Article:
I am an old steam engineer 73 years young and have been interested in steam all my life. I came to Graham Co. in 1902, from Nuckles Co. Nebraska with my folks.
I ran my first engine in 1912, a 10 H.P. Minneapolis pulling a 6 hole corn shelter for my brother, Clint.
I was 18 when I began and in 1913, we hired out to a man by the name of Lou Dailey, picking up a few jobs over the country as this was a poor year and not much wheat. This was an Advance 18 H.P. engine and Aultman-Taylor 32 separator.
Then we began to get the bug to own an outfit. In 1914 there was a good crop all over the county and we bought a new rig of our own. This was a 20 H.P. Gaar Scott double cylinder and a 36-60 Rumley Separator.
We were out 3 Falls with this rig 1914 -1915 -1916. In 1917 was a poor year and we left our rig in the shed, and I hired out to a man by name, Art Wray. We made a short run, finished by mid-October. He had a 25 H.P. Case engine. On October 31, I married my neighbor girl, Phila Spelman and we built a house on the farm I had bought in 1915. Our families were neighbors for 10 years-had grown up together-always went to the old time parties, church and Sunday school. We have two daughters, two fine sons-in-law and 6 grand grand children. Will be planning to celebrate our 50 years together this Fall.
In 1918 I left my wife home to learn to milk the 2 cows (which she never learned to do well enough to stay in the business, that was always my job) We took rig to Zurick, in Rooks Co. and made a run there.
In 1919 we went out with our outfit here at home. It was a wet year and we were still at it in December when a big snow came. My brother had bought a garage in Morland, and wanted to quit threshing. So we sold the rig to a Company of Twelve farmers. They still wanted me to run the engine, and finished their threshing up in January 1920. They wanted me to help them that Fall, also in 1921.
I always arranged my farm work so I could get out every Fall and fire some thresherman's engine, and I always got good wages. But - when nite come -Where was the bed? A straw stack, a barn, any building if the weather was bad. Most always had a tent. One night the tent blew down and it began to rain and we spent the rest of that night in a country Church.
By then out in this part of Kansas most all farmers used headers and put the wheat in stacks. Set the separator between two stacks and used long extension feeders, with three men on each stack with pitch forks giving all they could get on the forks, and sweat running freely.
In 1922 a stranger came to me, ask me if I could run a steam engine, I said I'd been around one some. So he took me out to see his 30-90 Case engine and 40 in. Case separator. I said I would help him. And I run his engine 7 years. This was Roy Thomas, and one of the best threshers in this part of Kansas. He is now retired and lives in Topeka, Kansas. I called him last April (1966) when my wife and I were on a trip down that way. I had not seen him for about 25 years. When I went to the door he said 'I'll be damned.' Of course we had a chat, took some pictures and we started for Hill City.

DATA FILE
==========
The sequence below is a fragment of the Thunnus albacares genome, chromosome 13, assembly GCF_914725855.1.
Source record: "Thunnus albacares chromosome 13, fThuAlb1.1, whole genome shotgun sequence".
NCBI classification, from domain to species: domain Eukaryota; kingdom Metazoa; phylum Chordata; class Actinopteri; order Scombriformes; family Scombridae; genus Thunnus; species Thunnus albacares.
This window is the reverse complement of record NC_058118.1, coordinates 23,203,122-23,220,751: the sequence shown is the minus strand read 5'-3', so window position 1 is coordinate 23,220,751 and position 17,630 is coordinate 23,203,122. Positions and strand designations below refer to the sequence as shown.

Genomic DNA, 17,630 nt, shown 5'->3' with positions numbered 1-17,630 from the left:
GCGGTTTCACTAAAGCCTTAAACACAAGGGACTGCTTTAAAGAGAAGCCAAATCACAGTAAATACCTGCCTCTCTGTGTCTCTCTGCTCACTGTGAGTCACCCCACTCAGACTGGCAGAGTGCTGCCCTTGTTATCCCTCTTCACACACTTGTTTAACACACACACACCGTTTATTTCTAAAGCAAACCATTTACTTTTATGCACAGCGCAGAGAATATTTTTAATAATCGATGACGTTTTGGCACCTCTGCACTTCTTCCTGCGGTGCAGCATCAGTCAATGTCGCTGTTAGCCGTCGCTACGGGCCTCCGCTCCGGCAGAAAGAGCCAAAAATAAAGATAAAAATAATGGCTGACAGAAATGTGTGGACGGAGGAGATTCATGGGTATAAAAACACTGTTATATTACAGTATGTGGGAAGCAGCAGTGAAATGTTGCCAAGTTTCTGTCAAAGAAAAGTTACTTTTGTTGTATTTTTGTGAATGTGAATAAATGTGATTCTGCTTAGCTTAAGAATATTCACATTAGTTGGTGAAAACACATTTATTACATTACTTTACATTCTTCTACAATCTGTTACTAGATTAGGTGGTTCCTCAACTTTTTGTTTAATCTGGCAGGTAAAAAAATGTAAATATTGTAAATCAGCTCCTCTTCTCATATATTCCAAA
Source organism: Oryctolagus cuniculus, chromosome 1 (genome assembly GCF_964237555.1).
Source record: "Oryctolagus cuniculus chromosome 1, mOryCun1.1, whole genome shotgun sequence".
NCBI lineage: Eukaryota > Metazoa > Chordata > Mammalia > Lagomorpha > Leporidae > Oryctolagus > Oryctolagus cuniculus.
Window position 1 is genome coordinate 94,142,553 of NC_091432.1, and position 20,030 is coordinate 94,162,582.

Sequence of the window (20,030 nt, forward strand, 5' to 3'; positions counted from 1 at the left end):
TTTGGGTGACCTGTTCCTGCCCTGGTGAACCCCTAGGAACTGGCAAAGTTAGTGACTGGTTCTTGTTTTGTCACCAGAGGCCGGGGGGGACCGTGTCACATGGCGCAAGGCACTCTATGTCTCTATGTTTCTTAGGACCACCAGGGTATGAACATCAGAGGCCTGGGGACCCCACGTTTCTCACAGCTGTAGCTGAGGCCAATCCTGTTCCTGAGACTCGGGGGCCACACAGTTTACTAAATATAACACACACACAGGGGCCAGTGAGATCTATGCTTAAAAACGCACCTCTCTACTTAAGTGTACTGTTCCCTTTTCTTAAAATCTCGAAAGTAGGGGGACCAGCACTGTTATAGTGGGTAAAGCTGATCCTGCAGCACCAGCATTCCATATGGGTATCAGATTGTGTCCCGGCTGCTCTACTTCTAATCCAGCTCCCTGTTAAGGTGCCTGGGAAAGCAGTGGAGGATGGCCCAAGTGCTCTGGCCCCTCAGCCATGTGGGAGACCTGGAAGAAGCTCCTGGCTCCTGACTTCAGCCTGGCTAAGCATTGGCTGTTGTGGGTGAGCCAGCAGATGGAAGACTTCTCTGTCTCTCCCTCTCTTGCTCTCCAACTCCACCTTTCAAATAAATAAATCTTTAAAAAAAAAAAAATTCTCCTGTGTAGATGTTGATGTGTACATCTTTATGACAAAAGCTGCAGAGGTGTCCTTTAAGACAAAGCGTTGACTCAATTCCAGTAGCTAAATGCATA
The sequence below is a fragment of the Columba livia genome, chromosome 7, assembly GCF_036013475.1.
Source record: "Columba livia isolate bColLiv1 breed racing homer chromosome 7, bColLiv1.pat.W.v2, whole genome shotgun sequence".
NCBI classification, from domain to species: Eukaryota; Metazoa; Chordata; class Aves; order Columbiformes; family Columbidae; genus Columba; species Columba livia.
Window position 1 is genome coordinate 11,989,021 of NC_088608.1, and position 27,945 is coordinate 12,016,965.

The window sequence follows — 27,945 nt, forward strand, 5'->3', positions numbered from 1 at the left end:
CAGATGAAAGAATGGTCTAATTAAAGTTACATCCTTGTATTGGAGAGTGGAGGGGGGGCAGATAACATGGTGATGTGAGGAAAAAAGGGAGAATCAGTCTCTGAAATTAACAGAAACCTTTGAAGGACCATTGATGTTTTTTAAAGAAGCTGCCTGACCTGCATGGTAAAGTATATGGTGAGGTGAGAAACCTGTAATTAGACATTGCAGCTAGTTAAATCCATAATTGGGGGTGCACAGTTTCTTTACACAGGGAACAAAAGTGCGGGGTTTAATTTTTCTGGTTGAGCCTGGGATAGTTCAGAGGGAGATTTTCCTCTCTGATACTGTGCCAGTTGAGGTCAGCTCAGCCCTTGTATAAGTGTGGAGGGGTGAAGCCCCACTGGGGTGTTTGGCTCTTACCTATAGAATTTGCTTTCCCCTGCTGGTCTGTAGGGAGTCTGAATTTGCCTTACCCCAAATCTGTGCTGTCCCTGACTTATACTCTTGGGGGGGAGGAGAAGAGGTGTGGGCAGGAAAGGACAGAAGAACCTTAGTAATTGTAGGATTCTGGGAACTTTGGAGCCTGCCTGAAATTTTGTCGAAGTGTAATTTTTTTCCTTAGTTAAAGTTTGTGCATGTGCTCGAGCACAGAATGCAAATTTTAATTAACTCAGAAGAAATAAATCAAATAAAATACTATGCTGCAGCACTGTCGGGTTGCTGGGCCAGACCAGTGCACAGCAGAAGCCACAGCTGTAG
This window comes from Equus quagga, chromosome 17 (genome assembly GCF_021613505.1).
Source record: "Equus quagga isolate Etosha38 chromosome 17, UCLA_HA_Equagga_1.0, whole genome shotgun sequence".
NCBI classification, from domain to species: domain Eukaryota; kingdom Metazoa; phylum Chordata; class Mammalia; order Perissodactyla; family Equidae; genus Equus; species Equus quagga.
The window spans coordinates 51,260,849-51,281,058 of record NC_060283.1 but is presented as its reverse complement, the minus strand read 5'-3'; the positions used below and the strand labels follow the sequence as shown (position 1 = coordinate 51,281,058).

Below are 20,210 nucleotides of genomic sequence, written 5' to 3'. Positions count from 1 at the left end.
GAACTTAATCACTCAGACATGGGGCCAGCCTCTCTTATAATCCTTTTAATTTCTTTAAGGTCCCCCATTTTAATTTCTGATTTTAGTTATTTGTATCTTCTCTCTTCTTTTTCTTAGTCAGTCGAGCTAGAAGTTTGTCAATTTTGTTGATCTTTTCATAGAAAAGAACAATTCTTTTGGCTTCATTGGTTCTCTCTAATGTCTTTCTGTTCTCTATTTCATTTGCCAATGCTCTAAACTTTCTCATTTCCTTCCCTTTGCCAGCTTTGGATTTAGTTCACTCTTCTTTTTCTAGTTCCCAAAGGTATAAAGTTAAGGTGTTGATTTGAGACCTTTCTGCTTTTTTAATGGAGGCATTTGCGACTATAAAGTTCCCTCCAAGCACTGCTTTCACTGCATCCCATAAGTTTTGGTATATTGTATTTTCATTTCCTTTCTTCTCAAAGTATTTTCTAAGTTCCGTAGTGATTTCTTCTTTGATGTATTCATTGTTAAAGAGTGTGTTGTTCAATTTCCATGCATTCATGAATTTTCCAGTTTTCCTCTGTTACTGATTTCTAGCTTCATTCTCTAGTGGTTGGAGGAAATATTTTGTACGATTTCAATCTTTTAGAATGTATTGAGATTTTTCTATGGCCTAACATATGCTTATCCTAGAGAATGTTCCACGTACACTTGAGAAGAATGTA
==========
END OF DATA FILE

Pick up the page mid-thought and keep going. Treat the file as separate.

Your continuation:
The last threshing I done was in 1936, in Washington Co. at Clifton, Kansas. Was there visiting my brother Ernest, who ran a garage there. One eve he came home, ask me if I wanted to run a steam engine a few days? I took the job. Jack Berger had a Nichols Shepard 20 H.P. engine.
I have run other makes of engines on different jobs, but they have all been coal burners, and I would not lay the shovel down to let any one show me how to fire with coal. I always used a screen over the smoke stack on windy days to prevent any cinders from starting fires. In rainy seasons we would get stuck in low spots but always managed to get out. And we had fun along with the hard work. Always had some guy on every crew everyone picked on. Sometimes ended in a fight.
When we didn't have a cook shack, we would eat with the farmers. THEN we found where the good cooks were, and we never left the table hungry.
I remember one time, came a rain with all 10 men with the cook shack. We sent the cook into town for 5 gallons of ice cream. That time we got our fill of ice cream. and left some to spoil.
I always like to visit with old threshers, but not to many left any more.
I have been to Threshers Reunions at Wichita, Kansas two times, Mount Pleasant, Iowa one year and Bird City, Kansas three different times.
Meet old threshers from many places with their caps and badges. Those with engines let me try the levers a little, sometimes back them around or move them a little.
Mr. Ralph Fuller of Minneapolis, Kansas, was here in 1965 to the Graham Co. Fair with his two little steamers and a host of displays he had made, you name it he had it. All interesting.
I enjoy your magazine and all the threshing stories. Hope you will like mine and can use it.